Category Archives: new jersey

Does Your Company Need to Circulate the Conscientious Employee Protection Act Notice to its Employees?

Employers should take notice of the poster that small New Jersey employers are required to display as mandated in the New Jersey Conscientious Employee Protection Act (CEPA).

Under the CEPA, employers with ten or more employees must distribute notice of the CEPA law once a year to their employees. Employers should post the most recent whistleblower poster in an area that is visible and accessible for employees.

New Jersey’s Department of Labor and Workforce Development requires employers to display several posters for employees to be able to read and review. The posters range from information on wage and hour law, child labor law and family leave insurance. CEPA, also known as the “Whistleblower Act,” was designed to provide broad protections against employer retaliation for employees acting within the public interest and blow the whistle on illegal or unethical activity committed by their employers or co-employees.

CEPA states that New Jersey law prohibits an employer from taking any retaliatory action against an employee because the employee:

a) Discloses or threatens to disclose to a supervisor or public body conduct that the employee believes violates a law, rule or regulation promulgated pursuant to law;
b) Provides information to or testifies before public bodies regarding such conduct;
c) Objects or refuses to participate in an activity, policy or practice the employee reasonably believes violates a law, rule, regulation or public policy, or is fraudulent or criminal. 

As a result of the requirement, all employers with ten or more employees should immediately acquire and post the newest whistleblower poster in an area that is visible and accessible to employees. Additionally, employers should provide employees with an annual notice, either via e-mail or in some handwritten form. It is also advisable to have employees complete acknowledgement forms to provide proof the employee has read and understood the notice it has received.


© 2011 Nissenbaum Law Group, LLC

Can a New Jersey Car Dealer Compel its Franchisor to Transfer Ownership of the Dealership?

In the franchise industry, there are two key stakeholders: the franchisee and the franchisor.  Generally, both parties meet eye-to-eye when profits are made and payments are received on time. True, there are multiple provisions to any franchise agreement.  Even so, the basic franchise formula remains constant: the franchisee pays the franchisor for product that the franchisee then sells to the public. But what happens when that formula breaks down?

In VW Credit, Inc. v. Coast Automotive Group, Ltd., 346 N.J. Super. 326 (App. Div. 2002), Coast Automotive Group, Ltd. (“Coast”), a luxury car dealer, suffered a fire at its automobile dealership and found itself unable to pay its creditor. That creditor was VCI Credit, Inc., a wholly owned subsidiary of Volkswagen of America, Inc. (“VWOA”).  Id. at 331.  After filing for bankruptcy, Coast agreed to transfer its dealerships, associated vehicles, equipment and underlying real estate to a third party in exchange for a $5 million loan.  However, in a letter of disapproval, Coast’s franchisors, VWOA and Audi of America (“AOA”), rejected the transfer.

Under N.J.S.A. 56:10-6, Coast was required to provide written notice to VWOA and AOA of the proposed transfer.  Also, that same section “requires a franchisor to issue a letter of disapproval [within 60 days] if the franchisor objects to the proposed transferee as unqualified.”  Coast at 332.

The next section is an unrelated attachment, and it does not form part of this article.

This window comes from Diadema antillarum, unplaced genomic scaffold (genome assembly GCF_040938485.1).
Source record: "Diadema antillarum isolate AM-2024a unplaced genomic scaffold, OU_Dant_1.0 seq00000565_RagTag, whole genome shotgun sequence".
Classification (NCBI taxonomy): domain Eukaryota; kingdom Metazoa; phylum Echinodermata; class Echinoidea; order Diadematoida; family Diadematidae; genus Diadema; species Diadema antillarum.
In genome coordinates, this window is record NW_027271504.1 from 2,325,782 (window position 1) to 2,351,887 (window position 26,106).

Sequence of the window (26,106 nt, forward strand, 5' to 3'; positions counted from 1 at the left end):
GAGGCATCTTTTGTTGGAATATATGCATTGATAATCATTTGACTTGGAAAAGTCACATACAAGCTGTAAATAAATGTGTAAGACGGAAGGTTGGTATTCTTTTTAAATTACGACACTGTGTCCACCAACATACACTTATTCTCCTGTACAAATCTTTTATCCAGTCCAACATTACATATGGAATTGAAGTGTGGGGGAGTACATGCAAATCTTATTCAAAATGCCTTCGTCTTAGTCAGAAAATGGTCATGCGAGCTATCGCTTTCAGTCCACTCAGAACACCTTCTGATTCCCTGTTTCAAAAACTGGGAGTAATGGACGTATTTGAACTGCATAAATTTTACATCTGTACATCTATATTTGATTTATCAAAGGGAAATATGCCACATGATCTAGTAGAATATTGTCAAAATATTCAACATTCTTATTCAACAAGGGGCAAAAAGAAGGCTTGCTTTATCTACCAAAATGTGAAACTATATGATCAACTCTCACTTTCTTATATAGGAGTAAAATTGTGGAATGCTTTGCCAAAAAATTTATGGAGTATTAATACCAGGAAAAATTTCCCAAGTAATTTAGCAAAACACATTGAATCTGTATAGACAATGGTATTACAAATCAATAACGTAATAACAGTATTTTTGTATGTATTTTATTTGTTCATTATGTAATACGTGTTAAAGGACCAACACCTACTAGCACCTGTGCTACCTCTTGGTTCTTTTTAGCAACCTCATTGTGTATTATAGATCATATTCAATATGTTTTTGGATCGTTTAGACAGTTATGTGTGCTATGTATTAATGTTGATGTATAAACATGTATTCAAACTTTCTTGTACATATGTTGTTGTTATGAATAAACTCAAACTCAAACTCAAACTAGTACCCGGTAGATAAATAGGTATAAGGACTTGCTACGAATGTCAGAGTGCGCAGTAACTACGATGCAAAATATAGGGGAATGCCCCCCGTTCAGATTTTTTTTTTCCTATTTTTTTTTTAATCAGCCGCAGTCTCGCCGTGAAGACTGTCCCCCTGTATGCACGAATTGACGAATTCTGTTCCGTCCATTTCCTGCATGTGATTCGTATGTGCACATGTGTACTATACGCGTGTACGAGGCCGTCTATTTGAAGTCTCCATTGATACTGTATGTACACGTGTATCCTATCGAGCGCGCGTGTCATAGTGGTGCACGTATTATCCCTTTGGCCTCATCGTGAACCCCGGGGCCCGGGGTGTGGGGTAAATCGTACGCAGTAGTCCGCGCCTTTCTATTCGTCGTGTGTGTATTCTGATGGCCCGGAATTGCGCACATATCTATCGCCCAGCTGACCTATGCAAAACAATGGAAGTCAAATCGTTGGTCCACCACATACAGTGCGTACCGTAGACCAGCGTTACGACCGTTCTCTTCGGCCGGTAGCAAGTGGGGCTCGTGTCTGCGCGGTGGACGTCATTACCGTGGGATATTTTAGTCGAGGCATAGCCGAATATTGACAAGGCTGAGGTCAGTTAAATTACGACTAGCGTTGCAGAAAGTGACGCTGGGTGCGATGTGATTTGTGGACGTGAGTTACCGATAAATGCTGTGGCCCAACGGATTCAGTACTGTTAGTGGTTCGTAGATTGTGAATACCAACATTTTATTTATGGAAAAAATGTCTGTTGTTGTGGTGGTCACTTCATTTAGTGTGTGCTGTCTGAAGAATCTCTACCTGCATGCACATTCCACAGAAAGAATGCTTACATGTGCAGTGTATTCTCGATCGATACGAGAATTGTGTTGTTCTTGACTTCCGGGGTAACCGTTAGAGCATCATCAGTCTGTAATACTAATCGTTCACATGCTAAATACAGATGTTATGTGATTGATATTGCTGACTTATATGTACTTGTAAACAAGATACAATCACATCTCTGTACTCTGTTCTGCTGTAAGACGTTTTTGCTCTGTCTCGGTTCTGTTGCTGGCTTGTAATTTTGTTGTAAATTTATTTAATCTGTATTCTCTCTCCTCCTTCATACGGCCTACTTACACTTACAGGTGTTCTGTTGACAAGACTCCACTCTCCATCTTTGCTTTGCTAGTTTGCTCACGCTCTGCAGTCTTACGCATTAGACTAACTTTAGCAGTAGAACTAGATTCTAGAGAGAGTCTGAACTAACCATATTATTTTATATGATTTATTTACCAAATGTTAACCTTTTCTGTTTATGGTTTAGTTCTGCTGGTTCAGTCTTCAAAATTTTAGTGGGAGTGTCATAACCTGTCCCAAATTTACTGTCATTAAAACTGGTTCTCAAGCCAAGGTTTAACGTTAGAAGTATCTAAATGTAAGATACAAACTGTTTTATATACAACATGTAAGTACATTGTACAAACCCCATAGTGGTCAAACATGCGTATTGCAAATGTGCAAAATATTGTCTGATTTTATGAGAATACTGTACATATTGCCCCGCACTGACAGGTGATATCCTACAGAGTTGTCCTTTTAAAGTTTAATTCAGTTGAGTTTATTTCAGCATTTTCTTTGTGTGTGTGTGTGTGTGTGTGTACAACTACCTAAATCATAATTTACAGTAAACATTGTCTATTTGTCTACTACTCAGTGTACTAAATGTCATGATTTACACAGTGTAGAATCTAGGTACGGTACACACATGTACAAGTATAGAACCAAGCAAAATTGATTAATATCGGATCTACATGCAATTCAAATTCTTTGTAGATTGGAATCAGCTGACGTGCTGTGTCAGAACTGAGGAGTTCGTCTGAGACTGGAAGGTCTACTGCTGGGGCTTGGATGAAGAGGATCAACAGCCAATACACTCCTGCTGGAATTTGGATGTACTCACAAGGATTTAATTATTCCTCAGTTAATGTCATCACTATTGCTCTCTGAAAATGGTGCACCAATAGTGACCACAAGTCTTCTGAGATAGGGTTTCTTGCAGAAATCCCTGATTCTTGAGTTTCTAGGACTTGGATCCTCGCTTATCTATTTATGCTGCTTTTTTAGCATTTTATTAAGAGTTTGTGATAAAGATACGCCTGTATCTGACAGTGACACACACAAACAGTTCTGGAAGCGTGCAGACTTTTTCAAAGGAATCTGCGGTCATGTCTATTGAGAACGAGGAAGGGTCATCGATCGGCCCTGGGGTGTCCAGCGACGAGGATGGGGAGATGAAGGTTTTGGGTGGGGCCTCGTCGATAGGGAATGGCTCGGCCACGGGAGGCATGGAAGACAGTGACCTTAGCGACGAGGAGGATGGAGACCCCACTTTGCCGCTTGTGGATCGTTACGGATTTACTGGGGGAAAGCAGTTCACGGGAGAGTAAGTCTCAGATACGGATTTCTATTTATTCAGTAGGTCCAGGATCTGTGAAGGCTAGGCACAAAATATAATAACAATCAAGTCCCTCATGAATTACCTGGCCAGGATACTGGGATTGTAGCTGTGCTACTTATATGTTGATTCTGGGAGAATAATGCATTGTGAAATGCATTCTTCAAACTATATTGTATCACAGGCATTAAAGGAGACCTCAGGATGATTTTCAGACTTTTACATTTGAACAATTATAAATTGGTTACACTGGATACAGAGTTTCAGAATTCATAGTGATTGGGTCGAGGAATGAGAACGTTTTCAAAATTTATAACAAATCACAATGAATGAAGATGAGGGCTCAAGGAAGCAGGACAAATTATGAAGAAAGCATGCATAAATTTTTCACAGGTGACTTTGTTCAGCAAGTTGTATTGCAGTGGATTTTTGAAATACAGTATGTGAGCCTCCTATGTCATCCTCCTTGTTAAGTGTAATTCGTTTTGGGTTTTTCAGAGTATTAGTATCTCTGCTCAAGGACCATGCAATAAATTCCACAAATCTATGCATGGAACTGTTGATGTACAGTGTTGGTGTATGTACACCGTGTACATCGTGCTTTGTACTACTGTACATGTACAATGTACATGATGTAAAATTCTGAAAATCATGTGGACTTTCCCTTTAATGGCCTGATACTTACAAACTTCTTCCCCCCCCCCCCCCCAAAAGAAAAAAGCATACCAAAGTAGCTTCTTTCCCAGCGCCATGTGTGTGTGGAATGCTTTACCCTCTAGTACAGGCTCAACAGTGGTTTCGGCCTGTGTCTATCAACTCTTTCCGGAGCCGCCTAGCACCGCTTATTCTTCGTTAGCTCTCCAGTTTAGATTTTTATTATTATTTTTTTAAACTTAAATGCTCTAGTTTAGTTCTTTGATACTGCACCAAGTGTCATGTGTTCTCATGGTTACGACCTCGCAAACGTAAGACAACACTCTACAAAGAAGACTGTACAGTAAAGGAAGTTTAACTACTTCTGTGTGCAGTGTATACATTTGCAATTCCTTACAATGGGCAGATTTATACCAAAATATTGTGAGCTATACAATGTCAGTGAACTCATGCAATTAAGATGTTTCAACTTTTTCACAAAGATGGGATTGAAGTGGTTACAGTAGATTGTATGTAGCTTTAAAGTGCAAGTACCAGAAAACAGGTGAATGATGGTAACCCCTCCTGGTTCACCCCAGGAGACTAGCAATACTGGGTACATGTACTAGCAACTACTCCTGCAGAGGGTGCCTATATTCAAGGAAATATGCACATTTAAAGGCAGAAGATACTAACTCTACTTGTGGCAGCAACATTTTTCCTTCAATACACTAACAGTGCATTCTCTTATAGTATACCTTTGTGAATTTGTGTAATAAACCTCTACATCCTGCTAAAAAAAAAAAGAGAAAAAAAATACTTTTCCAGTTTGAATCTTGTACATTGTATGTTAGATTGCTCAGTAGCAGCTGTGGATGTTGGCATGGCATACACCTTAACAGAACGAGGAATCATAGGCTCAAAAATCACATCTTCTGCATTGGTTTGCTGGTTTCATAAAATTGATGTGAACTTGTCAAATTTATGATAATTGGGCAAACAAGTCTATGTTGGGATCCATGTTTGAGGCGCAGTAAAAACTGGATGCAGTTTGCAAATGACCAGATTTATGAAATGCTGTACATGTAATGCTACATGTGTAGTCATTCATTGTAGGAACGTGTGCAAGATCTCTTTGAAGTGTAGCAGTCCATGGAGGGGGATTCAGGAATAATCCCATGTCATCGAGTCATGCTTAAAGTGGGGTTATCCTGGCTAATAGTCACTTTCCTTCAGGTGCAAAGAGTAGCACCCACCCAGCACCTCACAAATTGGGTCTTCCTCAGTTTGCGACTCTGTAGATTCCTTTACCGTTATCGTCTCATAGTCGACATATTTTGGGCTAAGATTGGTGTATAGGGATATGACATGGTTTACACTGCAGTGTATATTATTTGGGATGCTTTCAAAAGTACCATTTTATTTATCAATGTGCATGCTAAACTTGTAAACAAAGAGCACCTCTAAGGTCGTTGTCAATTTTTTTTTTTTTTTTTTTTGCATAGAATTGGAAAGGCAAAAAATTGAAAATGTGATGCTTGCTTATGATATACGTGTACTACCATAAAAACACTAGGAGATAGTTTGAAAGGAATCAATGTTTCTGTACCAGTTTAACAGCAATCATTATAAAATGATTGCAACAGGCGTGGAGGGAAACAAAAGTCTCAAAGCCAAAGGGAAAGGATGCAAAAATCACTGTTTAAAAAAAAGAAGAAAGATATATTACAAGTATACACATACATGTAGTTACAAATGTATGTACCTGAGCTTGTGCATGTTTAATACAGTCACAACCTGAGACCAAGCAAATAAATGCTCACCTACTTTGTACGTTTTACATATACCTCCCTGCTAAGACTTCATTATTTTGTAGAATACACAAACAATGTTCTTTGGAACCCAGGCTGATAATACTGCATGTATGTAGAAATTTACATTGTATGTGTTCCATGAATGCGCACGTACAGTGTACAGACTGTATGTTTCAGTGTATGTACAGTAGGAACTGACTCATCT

However, if a franchisor rejects the transfer, it must do so in good faith. In the VW Credit case, the trial court deemed the disapproval letters to be “void and ineffective, because VWOA and AOA did not advise . . . [the third party transferee] of the conditions for franchise approval.”  Id. at 333.  As the trial court stated, “if a franchisor is entitled to reject a good faith but deficient application at the same time when it hasn’t fully disclosed its requirements for an acceptable application, then the Franchise Practices Act would have virtually no teeth . . .”  Id.  Therefore, VWOA and AOA “did not act in good faith when they withheld approval [of the transfer].” Id. 

Given this rationale, the trial court approved the transferee’s applications because it found that VWOA and AOA unreasonably withheld their approval.  Id. at 334.  The Appellate Division of the Superior Court of New Jersey affirmed the trial court’s decision.  Id.

In sum, under the right circumstances, a franchisee may compel a franchisor to consent to a transfer if the franchisor’s disapproval of that transfer is unreasonable or without good cause.


© 2011 Nissenbaum Law Group, LLC

When Will a Nonprofit Corporation That Works with a For Profit Corporation Lose the Charitable Property Tax Exemption?

A nonprofit company should generally maintain a solid boundary between its activities and those of a related for profit company. A recent decision of the New Jersey Supreme Court highlighted why this is so important.

In that case, the Court held that nonprofit companies could lose their property tax exemptions if they commingle their affairs with affiliated entities that operate for profit. International Schools Services v. West Windsor Township, 207 N.J. 3 (N.J. 2011).

The plaintiff, International Schools Services, Inc. (ISS), was a nonprofit corporation that ensured that American children living overseas receive a quality education. In 1999, ISS created Independent Schools Group, Inc. (ISG), a for profit corporation that provided insurance and investment services to the educational community abroad. In 2002, ISS created ISS Financial and Insurance Network Inc. (ISSFIN), a for profit corporation that provided insurance services to ISS clients. The headquarters of both ISG and ISSFIN was located on ISS-owned property in West Windsor, New Jersey. Both ISG and ISSFIN paid below-market rates for their lease of the office space and ISS issued an unsecured loan to ISG. Additionally, ISS’ president was a member of the board of directors for both for profit entities.